I really felt that she might give more career advice that wasn't as popular. I felt like the advice she gave us was normal and nothing extraordinary about it. I felt she had some good points. But I also read this knowing what career choice I have in mind instead of going into the book without a clue of what I want to do with myself. Also I had taken a lifespan class that had already discussed Holland's personality theory which was a majority of the first part of the book. However, I have confirm ...more
Disappointing. Seemed dated even though updated in 2006. I feel this guide is better suited for a person unsure whether they are "unconventional" and "creative", than for pretty well established unconventionals. Maybe for career shifters, than for people starting out in the work world. A lot of psychology fills the front of the book. Either way, I feel it lacks an author who is unconventional and therefor can sympathize. There are suggestions about becominga circus ringleader- a job I believe on ...more
This book helped point me in 'a' direction... which eventually did lead me to a career I love! I am letting it go now but have a fondness for it.
I learned I am neither creative nor unconventional, but otherwise would be a good career exploration book for those types.
Paul Sidwell
This book accomplishes what it sets out to- helping the creative thinkers and unconventional workers out there to find a type of work that they are properly suited for. Carol Eikleberry does a great job of helping readers decide what type of work-personality they have and how they can fit that with their actual dreams. She does this while incorporating traditional research and counseling methods into the mix, further establishing her credibility and authority on the subject. Highly recommended f ...more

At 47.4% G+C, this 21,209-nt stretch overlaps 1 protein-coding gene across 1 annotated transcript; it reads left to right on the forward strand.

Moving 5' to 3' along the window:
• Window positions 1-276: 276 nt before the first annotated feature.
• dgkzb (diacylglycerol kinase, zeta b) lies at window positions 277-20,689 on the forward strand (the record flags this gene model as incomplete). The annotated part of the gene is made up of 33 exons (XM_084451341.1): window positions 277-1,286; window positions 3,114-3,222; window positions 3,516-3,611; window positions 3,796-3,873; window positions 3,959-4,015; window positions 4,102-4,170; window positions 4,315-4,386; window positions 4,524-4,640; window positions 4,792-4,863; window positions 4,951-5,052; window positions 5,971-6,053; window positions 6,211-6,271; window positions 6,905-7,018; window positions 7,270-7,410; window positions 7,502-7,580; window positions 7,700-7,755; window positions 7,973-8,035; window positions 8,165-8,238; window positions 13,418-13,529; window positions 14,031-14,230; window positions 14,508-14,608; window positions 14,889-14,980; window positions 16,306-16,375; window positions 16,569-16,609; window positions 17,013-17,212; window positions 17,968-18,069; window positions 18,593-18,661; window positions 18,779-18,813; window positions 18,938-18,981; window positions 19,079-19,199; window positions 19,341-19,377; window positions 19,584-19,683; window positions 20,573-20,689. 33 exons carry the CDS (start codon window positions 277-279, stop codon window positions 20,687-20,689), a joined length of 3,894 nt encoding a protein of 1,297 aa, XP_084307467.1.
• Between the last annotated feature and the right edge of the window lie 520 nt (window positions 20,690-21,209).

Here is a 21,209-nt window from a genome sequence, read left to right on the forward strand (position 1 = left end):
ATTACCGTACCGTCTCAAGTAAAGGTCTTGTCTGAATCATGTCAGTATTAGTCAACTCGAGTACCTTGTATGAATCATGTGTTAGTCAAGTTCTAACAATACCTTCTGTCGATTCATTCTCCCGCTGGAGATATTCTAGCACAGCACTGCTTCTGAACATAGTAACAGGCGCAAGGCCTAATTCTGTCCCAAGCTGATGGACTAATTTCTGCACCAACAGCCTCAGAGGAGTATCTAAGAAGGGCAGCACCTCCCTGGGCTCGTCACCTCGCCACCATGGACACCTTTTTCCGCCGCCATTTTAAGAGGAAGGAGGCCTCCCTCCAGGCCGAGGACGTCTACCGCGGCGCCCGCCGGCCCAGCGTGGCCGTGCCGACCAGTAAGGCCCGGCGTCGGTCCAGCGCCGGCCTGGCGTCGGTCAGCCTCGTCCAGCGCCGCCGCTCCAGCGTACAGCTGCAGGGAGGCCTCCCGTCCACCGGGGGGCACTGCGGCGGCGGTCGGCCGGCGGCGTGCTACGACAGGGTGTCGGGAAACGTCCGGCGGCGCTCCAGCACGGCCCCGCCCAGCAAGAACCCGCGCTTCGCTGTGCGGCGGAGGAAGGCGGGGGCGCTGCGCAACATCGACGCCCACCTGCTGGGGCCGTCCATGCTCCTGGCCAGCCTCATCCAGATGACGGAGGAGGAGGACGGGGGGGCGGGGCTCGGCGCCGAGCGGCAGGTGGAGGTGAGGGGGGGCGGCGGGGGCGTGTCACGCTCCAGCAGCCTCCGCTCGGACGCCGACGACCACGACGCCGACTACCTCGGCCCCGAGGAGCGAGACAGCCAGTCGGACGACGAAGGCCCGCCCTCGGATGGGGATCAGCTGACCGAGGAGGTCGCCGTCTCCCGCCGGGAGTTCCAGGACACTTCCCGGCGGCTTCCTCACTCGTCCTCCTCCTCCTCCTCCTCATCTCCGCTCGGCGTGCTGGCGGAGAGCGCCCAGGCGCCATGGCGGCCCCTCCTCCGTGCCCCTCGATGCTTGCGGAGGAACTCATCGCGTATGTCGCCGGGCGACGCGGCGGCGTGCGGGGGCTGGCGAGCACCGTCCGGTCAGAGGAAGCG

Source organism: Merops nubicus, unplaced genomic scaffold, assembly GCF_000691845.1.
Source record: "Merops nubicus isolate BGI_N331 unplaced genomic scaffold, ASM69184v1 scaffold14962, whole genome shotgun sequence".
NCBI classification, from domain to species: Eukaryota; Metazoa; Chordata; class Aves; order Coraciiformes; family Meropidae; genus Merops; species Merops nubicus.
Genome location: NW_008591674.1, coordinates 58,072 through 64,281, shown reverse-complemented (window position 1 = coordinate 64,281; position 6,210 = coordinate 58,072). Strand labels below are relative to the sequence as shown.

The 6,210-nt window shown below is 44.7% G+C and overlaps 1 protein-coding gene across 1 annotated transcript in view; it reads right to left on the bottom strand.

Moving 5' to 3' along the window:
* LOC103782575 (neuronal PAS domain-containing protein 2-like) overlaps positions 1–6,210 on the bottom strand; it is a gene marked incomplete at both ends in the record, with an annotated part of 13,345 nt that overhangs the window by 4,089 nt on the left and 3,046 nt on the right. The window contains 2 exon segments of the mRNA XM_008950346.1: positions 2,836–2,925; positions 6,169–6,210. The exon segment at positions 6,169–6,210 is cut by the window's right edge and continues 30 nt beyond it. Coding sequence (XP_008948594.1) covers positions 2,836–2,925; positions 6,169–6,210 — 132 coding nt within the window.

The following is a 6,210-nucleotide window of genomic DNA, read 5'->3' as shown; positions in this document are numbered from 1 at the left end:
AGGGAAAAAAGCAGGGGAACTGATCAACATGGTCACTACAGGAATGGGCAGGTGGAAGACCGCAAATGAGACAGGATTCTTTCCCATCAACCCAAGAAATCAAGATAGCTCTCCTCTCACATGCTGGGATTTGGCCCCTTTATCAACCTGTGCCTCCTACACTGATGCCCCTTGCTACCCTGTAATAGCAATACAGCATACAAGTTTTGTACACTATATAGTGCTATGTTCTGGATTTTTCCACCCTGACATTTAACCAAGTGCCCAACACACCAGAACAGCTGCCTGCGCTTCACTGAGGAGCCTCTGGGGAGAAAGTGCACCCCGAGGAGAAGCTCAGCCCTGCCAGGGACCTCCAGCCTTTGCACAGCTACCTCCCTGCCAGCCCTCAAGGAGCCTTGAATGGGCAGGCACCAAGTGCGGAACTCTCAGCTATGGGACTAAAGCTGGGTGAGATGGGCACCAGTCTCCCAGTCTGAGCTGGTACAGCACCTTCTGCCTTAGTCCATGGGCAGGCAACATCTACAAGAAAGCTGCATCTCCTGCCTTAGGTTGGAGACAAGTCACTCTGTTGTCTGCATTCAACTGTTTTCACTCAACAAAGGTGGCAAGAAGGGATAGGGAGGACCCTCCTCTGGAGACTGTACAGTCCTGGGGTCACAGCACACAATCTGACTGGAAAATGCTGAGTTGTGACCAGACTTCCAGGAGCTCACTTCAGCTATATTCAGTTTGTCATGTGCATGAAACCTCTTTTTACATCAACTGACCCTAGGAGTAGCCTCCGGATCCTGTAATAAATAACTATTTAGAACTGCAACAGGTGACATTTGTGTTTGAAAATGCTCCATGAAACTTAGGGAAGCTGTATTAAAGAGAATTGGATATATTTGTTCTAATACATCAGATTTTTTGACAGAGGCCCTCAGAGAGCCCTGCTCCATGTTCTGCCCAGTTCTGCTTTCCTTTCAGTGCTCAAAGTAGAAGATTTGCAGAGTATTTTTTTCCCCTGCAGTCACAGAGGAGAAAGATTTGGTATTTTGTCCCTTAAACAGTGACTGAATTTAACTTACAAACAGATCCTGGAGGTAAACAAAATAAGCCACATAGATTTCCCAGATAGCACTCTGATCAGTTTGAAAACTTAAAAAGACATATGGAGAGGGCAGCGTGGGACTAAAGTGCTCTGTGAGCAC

I don't know if this book really works or not because by the time I finished it (skimming), I'd already overcome the freak-out session that propelled me to buy the book in the first place. It was good enough for what I needed, I suppose, giving me a quiz or two, a wise word or two, and wide variety of careers to look at (and websites to go to for further career information). Not amazing, life-changing stuff, but a nice little book to calm you down and give you some options.

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I bought this book mostly to help me understand what the future might hold for my younger daughter, who is most definitely creative and unconventional. I found in this book the means to better understand her, explain some of her needs to her teachers now, and hope for the fascinating and challenging life that she will undoubtedly live.